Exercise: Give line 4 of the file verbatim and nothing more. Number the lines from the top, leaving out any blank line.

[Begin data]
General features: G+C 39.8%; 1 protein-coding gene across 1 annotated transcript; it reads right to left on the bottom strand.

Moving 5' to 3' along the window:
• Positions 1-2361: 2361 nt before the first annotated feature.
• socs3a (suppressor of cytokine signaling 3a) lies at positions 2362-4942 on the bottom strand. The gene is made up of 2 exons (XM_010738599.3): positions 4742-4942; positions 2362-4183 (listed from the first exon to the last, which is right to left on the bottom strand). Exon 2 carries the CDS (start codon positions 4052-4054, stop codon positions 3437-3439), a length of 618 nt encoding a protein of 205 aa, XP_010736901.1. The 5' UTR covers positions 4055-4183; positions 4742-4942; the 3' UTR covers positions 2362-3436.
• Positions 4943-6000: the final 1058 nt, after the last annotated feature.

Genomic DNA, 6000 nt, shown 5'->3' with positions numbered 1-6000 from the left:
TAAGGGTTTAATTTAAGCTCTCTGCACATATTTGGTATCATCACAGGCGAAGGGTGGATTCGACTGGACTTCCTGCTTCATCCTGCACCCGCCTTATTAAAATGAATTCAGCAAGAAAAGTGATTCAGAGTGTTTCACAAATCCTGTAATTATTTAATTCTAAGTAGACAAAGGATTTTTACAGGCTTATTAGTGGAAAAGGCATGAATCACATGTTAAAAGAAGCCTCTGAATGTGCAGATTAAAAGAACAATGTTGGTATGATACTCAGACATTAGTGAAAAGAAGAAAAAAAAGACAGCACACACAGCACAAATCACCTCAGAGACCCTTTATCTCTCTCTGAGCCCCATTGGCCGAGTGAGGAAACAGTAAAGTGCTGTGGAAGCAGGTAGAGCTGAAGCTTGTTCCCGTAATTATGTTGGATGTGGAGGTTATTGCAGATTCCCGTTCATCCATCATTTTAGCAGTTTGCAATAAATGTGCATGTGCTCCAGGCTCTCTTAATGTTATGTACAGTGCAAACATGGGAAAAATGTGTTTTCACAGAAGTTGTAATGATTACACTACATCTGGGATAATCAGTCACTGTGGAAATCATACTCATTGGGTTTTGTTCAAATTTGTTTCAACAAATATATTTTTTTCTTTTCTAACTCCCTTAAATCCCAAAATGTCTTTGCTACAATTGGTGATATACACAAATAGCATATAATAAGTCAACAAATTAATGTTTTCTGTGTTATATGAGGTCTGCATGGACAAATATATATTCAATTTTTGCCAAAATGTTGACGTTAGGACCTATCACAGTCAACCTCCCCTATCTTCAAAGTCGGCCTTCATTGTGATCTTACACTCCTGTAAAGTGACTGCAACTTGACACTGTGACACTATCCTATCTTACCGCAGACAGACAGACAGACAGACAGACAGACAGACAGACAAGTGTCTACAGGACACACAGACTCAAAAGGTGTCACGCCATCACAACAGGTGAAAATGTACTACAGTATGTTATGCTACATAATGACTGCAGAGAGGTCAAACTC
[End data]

• socs3a (suppressor of cytokine signaling 3a) lies at positions 2362-4942 on the bottom strand. The gene is made up of 2 exons (XM_010738599.3): positions 4742-4942; positions 2362-4183 (listed from the first exon to the last, which is right to left on the bottom strand). Exon 2 carries the CDS (start codon positions 4052-4054, stop codon positions 3437-3439), a length of 618 nt encoding a protein of 205 aa, XP_010736901.1. The 5' UTR covers positions 4055-4183; positions 4742-4942; the 3' UTR covers positions 2362-3436.